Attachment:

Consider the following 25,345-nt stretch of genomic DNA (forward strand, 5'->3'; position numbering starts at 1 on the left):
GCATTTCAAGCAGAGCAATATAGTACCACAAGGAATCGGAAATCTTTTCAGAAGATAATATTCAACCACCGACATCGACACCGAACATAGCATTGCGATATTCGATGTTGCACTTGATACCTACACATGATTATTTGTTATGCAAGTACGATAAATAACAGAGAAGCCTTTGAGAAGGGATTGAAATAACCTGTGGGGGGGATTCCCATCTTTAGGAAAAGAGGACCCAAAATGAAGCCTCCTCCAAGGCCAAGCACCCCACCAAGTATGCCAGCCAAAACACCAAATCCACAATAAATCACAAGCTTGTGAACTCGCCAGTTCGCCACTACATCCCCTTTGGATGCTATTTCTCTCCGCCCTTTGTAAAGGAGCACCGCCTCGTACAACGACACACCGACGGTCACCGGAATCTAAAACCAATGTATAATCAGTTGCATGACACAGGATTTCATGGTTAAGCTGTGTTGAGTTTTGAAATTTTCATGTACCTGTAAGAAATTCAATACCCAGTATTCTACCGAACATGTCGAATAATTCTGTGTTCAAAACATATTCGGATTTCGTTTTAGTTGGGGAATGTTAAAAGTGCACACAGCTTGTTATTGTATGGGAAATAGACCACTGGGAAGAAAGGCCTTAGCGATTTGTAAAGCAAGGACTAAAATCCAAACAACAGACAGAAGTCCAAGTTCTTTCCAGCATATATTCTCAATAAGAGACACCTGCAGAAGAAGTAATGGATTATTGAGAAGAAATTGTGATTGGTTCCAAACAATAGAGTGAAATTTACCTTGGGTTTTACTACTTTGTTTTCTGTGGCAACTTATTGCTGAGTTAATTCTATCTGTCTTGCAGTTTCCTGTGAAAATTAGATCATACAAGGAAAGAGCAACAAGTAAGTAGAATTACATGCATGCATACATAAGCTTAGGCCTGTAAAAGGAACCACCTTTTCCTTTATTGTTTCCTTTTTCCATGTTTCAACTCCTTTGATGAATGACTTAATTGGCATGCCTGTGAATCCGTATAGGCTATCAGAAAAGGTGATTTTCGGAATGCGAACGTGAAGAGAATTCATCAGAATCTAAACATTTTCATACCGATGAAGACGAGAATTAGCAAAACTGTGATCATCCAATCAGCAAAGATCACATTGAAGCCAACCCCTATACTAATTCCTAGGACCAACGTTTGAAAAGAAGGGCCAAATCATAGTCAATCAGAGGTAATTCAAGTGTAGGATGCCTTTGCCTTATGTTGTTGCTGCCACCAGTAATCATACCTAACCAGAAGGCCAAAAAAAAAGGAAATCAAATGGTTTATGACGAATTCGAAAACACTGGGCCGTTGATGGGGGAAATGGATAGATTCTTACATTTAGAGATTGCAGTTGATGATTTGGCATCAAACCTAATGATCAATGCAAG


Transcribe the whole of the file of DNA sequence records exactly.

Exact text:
Consider the following 25,345-nt stretch of genomic DNA (forward strand, 5'->3'; position numbering starts at 1 on the left):
GCATTTCAAGCAGAGCAATATAGTACCACAAGGAATCGGAAATCTTTTCAGAAGATAATATTCAACCACCGACATCGACACCGAACATAGCATTGCGATATTCGATGTTGCACTTGATACCTACACATGATTATTTGTTATGCAAGTACGATAAATAACAGAGAAGCCTTTGAGAAGGGATTGAAATAACCTGTGGGGGGGATTCCCATCTTTAGGAAAAGAGGACCCAAAATGAAGCCTCCTCCAAGGCCAAGCACCCCACCAAGTATGCCAGCCAAAACACCAAATCCACAATAAATCACAAGCTTGTGAACTCGCCAGTTCGCCACTACATCCCCTTTGGATGCTATTTCTCTCCGCCCTTTGTAAAGGAGCACCGCCTCGTACAACGACACACCGACGGTCACCGGAATCTAAAACCAATGTATAATCAGTTGCATGACACAGGATTTCATGGTTAAGCTGTGTTGAGTTTTGAAATTTTCATGTACCTGTAAGAAATTCAATACCCAGTATTCTACCGAACATGTCGAATAATTCTGTGTTCAAAACATATTCGGATTTCGTTTTAGTTGGGGAATGTTAAAAGTGCACACAGCTTGTTATTGTATGGGAAATAGACCACTGGGAAGAAAGGCCTTAGCGATTTGTAAAGCAAGGACTAAAATCCAAACAACAGACAGAAGTCCAAGTTCTTTCCAGCATATATTCTCAATAAGAGACACCTGCAGAAGAAGTAATGGATTATTGAGAAGAAATTGTGATTGGTTCCAAACAATAGAGTGAAATTTACCTTGGGTTTTACTACTTTGTTTTCTGTGGCAACTTATTGCTGAGTTAATTCTATCTGTCTTGCAGTTTCCTGTGAAAATTAGATCATACAAGGAAAGAGCAACAAGTAAGTAGAATTACATGCATGCATACATAAGCTTAGGCCTGTAAAAGGAACCACCTTTTCCTTTATTGTTTCCTTTTTCCATGTTTCAACTCCTTTGATGAATGACTTAATTGGCATGCCTGTGAATCCGTATAGGCTATCAGAAAAGGTGATTTTCGGAATGCGAACGTGAAGAGAATTCATCAGAATCTAAACATTTTCATACCGATGAAGACGAGAATTAGCAAAACTGTGATCATCCAATCAGCAAAGATCACATTGAAGCCAACCCCTATACTAATTCCTAGGACCAACGTTTGAAAAGAAGGGCCAAATCATAGTCAATCAGAGGTAATTCAAGTGTAGGATGCCTTTGCCTTATGTTGTTGCTGCCACCAGTAATCATACCTAACCAGAAGGCCAAAAAAAAAGGAAATCAAATGGTTTATGACGAATTCGAAAACACTGGGCCGTTGATGGGGGAAATGGATAGATTCTTACATTTAGAGATTGCAGTTGATGATTTGGCATCAAACCTAATGATCAATGCAAG